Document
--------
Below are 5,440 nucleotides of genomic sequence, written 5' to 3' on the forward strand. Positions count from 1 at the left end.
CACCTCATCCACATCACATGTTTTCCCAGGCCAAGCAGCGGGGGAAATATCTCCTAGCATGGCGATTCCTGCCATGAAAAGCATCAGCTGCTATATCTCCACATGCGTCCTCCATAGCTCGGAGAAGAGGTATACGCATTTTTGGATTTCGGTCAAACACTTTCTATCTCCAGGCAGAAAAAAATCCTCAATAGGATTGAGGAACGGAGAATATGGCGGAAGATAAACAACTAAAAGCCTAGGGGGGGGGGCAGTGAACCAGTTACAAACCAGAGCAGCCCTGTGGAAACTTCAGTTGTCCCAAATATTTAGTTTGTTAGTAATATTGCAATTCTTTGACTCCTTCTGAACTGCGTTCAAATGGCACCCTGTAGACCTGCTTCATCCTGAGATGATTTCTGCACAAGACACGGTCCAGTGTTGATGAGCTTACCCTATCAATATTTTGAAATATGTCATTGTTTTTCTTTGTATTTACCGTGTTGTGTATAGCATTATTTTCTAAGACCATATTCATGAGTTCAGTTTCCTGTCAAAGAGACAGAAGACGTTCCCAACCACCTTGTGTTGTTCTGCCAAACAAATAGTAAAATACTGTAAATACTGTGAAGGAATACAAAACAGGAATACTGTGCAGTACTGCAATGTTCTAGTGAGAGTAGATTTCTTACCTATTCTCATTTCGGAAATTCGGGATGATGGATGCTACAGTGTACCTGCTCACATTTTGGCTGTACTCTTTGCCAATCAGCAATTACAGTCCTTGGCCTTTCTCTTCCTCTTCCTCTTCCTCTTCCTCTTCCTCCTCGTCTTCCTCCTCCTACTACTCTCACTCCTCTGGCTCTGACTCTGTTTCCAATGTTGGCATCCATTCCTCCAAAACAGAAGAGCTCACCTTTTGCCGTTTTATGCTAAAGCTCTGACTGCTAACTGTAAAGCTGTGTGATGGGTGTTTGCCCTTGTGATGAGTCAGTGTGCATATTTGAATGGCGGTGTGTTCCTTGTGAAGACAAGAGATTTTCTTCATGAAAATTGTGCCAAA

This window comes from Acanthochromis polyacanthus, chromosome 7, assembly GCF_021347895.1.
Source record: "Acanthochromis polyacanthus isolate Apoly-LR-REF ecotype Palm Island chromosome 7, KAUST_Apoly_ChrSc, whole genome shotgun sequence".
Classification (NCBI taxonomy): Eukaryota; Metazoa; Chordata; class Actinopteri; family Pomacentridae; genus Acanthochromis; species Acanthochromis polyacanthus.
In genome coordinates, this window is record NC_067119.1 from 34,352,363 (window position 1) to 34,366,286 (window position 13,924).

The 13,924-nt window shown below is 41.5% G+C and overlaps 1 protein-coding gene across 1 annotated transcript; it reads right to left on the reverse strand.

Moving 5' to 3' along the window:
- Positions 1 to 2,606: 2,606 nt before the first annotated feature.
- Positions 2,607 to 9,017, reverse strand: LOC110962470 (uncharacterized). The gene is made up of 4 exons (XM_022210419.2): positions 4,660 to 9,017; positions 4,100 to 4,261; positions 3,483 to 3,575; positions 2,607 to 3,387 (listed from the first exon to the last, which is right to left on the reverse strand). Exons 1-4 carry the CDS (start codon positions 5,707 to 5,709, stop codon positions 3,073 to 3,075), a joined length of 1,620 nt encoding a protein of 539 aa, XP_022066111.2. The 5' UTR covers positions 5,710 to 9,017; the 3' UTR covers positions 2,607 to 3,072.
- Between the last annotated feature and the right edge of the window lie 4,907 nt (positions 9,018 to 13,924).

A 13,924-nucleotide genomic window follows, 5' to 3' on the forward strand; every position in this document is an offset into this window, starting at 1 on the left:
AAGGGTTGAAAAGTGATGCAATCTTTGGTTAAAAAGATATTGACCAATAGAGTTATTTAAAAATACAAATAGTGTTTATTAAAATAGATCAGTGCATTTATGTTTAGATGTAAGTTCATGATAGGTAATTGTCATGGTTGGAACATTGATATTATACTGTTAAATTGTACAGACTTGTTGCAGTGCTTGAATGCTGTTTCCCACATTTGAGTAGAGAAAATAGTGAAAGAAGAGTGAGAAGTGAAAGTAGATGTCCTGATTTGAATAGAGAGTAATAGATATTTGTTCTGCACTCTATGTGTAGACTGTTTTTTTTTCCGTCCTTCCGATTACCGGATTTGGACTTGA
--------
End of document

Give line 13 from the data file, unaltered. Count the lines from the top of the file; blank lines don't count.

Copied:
AAGGGTTGAAAAGTGATGCAATCTTTGGTTAAAAAGATATTGACCAATAGAGTTATTTAAAAATACAAATAGTGTTTATTAAAATAGATCAGTGCATTTATGTTTAGATGTAAGTTCATGATAGGTAATTGTCATGGTTGGAACATTGATATTATACTGTTAAATTGTACAGACTTGTTGCAGTGCTTGAATGCTGTTTCCCACATTTGAGTAGAGAAAATAGTGAAAGAAGAGTGAGAAGTGAAAGTAGATGTCCTGATTTGAATAGAGAGTAATAGATATTTGTTCTGCACTCTATGTGTAGACTGTTTTTTTTTCCGTCCTTCCGATTACCGGATTTGGACTTGA